Data visualization is an addictive substance, and Tableau is one of the most potent delivery mechanisms out there. We have clients with multimillion-dollar-a-month ad spends who won’t go into their marketing meetings without their Tableau reports. It’s a tool that lends itself to accountability and for actioning data at speed by letting users safely and quickly visualize, manipulate and explore giant data sets. But it’s also at the forefront of a big movement in the way people are now able to use data in their jobs.
So it’s no surprise that the recent Gartner Magic Quadrant for Business Intelligence and Analytics Platforms, which positions Tableau as the clear forerunner solution atop the Leaders quadrant ahead of such well-known players as SAS, IBM, Oracle and Microsoft, underscores this shift with evidence that the BI and analytics platform market is moving away from merely pushing out information in old, static formats to various stakeholders and towards exploration, enabling true data discovery. The report states that: “more than half of net new purchasing is data-discovery-driven” and that the shift to a decentralized model which empowers business users also reinforces the need for governance. With its relative ease of use and data safety mechanisms, Tableau bridges the gap between marketing and IT departments in a fundamental nod to the importance of an organization’s data – and its accessibility and usefulness throughout the organization.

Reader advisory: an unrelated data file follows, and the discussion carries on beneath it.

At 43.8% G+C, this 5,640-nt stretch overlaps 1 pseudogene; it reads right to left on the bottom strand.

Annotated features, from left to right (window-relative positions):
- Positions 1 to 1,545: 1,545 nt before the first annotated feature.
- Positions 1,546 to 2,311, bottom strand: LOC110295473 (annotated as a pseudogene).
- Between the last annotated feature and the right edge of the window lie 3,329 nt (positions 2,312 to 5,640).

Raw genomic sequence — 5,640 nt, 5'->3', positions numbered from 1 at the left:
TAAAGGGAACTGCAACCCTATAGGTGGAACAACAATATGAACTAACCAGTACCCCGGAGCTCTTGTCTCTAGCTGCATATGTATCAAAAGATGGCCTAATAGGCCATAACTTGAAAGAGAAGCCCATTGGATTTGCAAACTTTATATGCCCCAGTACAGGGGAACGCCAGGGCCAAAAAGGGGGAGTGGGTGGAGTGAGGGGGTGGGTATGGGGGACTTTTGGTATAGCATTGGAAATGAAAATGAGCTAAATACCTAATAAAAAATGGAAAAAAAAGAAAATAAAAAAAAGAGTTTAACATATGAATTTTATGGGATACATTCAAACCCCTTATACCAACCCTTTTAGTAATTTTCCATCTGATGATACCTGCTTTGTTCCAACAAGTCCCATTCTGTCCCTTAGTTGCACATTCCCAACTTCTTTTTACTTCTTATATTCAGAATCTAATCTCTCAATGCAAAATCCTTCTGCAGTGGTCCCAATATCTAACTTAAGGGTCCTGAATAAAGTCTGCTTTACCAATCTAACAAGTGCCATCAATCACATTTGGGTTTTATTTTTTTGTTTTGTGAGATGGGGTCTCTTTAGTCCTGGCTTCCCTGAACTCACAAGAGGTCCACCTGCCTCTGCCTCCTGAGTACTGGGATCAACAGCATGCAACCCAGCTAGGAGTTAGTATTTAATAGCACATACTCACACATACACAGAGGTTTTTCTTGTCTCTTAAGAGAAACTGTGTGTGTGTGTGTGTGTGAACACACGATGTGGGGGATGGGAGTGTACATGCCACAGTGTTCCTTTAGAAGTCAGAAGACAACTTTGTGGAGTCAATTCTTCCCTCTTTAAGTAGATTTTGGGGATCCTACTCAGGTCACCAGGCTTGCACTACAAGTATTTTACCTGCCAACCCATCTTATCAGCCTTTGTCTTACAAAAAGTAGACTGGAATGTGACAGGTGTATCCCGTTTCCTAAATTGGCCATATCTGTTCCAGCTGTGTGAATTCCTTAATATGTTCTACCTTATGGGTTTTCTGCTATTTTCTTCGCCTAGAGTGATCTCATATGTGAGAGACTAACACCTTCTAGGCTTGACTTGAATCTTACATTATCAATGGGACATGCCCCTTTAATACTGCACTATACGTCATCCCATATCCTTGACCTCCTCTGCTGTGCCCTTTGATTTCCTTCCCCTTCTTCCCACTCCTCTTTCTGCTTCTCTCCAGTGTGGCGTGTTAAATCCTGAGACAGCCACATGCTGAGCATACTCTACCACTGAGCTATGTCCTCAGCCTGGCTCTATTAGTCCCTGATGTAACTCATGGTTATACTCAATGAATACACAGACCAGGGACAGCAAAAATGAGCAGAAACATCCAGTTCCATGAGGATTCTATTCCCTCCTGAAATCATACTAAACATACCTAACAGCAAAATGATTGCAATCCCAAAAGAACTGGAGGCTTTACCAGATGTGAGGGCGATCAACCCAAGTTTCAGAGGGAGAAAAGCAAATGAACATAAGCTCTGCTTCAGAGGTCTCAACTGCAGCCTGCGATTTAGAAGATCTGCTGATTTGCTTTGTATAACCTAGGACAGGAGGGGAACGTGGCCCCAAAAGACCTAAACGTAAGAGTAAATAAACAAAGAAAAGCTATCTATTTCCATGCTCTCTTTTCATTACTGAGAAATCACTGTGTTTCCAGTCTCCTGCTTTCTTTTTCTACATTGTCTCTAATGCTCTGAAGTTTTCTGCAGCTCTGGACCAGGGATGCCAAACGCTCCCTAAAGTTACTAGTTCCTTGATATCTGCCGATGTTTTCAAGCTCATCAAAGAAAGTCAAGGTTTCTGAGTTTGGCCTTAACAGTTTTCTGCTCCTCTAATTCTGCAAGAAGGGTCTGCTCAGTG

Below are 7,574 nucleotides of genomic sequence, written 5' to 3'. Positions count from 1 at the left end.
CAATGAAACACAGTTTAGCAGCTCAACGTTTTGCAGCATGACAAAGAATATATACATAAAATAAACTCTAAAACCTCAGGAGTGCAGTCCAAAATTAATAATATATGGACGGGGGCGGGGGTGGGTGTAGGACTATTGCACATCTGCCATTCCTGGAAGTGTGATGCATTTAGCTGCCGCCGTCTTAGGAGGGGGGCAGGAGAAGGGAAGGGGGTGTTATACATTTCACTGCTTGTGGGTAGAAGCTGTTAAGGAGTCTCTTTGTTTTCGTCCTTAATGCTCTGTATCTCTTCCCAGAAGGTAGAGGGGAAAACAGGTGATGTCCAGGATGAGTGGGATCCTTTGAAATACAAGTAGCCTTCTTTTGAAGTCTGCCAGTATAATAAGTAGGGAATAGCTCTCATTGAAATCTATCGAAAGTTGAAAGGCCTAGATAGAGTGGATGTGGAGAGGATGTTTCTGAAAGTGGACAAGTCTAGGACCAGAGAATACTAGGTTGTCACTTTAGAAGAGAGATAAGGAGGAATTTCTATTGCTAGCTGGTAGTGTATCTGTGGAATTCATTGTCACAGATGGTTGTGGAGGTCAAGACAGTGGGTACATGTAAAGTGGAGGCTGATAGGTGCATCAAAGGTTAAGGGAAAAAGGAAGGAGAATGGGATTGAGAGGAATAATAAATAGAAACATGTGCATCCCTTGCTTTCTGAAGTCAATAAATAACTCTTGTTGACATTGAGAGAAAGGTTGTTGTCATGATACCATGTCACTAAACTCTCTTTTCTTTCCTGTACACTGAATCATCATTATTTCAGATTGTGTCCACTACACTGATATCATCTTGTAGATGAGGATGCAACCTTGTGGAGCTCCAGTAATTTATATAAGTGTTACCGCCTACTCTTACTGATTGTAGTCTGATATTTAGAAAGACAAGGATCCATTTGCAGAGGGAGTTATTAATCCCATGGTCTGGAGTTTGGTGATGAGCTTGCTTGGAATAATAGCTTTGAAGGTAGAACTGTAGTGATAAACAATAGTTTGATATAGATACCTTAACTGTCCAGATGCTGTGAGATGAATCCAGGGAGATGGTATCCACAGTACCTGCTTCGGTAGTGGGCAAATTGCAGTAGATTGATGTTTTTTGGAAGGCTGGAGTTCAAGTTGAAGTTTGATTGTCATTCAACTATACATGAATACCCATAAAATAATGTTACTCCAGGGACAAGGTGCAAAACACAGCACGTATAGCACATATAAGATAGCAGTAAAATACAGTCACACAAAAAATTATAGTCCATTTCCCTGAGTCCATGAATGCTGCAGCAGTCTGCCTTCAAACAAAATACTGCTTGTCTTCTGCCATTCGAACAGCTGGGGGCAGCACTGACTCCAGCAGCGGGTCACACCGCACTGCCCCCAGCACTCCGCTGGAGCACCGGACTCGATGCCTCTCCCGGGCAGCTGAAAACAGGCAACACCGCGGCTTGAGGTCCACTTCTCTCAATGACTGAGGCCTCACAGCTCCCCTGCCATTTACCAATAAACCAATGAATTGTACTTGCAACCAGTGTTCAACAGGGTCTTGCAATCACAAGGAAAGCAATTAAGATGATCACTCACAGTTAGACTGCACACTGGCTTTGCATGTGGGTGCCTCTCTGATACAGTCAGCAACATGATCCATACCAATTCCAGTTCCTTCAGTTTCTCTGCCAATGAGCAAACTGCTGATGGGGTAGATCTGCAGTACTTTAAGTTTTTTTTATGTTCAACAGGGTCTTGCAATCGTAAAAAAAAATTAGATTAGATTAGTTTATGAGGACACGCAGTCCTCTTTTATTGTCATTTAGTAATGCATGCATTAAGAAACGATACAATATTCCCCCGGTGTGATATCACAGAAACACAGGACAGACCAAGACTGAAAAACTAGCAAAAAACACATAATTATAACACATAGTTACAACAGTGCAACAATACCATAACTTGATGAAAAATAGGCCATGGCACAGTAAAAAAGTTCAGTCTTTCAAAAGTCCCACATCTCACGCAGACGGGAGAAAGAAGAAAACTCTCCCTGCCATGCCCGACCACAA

Tableau has not only responded to, but pioneered, the raising of the profile of data in an organization from an underused asset that sits in basements to a powerful and intuitive tool that can very simply facilitate priceless insights.
“Accessing and understanding data doesn’t need to be a specialized skill anymore. With trusted data and proper governance in place, there’s no reason why people shouldn’t be empowered to access, explore and be guided by data to do their job. Tableau gives people the tools to do just that,”
–Ajay Chandramouly, Director of Analyst Relations.
Paramount to Tableau’s success is its ability to put the power of big queries into the hands of business professionals with great understanding of their role in an organization – but little programming or data science experience – low-cost and low-risk, but potential for huge gains.
One of the challenges with getting data to actually mean something to business stakeholders has been that few possess the requisite IT or data science skills to make much use of large, complex data sets. Accessing information that can guide decision-making has been difficult and tools like Tableau are changing all that by providing stakeholders with a clean and intuitive interface to view, query, and play with data in ways that surface the right information to the right person at just the right time to make the right decision.